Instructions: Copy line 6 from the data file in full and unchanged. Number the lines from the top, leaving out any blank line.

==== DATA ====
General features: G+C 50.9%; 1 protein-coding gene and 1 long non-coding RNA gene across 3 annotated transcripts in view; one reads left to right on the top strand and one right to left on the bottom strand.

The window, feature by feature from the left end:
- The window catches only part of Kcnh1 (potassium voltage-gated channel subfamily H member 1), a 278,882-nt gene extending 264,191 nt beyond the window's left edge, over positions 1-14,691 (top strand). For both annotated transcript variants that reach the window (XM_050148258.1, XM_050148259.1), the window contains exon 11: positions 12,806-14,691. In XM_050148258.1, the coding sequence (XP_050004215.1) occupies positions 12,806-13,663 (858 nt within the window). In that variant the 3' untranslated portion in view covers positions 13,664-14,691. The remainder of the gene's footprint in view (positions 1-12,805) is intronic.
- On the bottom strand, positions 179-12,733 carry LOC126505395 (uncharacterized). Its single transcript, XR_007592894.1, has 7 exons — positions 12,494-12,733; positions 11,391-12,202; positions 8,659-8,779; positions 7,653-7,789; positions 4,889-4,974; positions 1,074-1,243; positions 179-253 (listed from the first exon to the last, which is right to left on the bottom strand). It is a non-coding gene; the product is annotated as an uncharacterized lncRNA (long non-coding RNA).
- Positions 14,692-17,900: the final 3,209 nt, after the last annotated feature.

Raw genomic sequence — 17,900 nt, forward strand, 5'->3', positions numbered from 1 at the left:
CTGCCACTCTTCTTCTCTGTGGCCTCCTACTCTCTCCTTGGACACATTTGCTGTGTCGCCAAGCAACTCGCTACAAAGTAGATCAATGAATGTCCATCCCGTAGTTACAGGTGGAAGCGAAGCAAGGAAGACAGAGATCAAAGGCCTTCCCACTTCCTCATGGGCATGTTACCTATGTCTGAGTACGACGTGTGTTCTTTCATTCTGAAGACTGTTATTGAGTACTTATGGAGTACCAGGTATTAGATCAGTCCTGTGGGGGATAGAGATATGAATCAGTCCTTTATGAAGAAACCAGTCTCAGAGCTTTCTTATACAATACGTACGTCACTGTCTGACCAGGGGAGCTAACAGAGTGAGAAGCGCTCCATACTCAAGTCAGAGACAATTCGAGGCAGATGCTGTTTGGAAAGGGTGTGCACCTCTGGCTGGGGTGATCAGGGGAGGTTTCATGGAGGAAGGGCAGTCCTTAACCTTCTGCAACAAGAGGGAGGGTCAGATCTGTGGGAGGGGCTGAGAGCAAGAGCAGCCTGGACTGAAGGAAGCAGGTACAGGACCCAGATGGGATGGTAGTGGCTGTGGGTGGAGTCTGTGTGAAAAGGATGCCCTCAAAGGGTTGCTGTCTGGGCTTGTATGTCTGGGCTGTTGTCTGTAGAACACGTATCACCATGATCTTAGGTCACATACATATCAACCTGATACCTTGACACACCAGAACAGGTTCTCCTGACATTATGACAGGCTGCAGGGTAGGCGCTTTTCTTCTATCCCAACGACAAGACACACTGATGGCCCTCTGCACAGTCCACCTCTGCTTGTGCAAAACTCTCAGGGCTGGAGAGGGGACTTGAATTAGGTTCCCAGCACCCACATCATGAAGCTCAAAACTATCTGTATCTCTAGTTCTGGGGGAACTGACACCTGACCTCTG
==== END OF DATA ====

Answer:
Raw genomic sequence — 17,900 nt, forward strand, 5'->3', positions numbered from 1 at the left: